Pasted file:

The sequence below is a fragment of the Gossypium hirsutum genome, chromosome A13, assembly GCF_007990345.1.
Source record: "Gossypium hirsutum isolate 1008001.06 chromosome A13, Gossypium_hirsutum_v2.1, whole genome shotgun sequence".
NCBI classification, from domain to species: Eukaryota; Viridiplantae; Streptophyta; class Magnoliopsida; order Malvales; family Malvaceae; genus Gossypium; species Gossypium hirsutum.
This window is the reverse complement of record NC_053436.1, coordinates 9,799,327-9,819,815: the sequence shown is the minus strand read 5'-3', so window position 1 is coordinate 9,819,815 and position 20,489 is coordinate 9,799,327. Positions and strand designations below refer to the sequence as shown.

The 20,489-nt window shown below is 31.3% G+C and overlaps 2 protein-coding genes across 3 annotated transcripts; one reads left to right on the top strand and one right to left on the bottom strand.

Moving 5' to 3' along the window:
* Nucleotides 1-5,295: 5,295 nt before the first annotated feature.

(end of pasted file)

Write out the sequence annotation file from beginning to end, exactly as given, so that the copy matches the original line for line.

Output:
The sequence below is a fragment of the Gossypium hirsutum genome, chromosome A13, assembly GCF_007990345.1.
Source record: "Gossypium hirsutum isolate 1008001.06 chromosome A13, Gossypium_hirsutum_v2.1, whole genome shotgun sequence".
NCBI classification, from domain to species: Eukaryota; Viridiplantae; Streptophyta; class Magnoliopsida; order Malvales; family Malvaceae; genus Gossypium; species Gossypium hirsutum.
This window is the reverse complement of record NC_053436.1, coordinates 9,799,327-9,819,815: the sequence shown is the minus strand read 5'-3', so window position 1 is coordinate 9,819,815 and position 20,489 is coordinate 9,799,327. Positions and strand designations below refer to the sequence as shown.

The 20,489-nt window shown below is 31.3% G+C and overlaps 2 protein-coding genes across 3 annotated transcripts; one reads left to right on the top strand and one right to left on the bottom strand.

Moving 5' to 3' along the window:
* Nucleotides 1-5,295: 5,295 nt before the first annotated feature.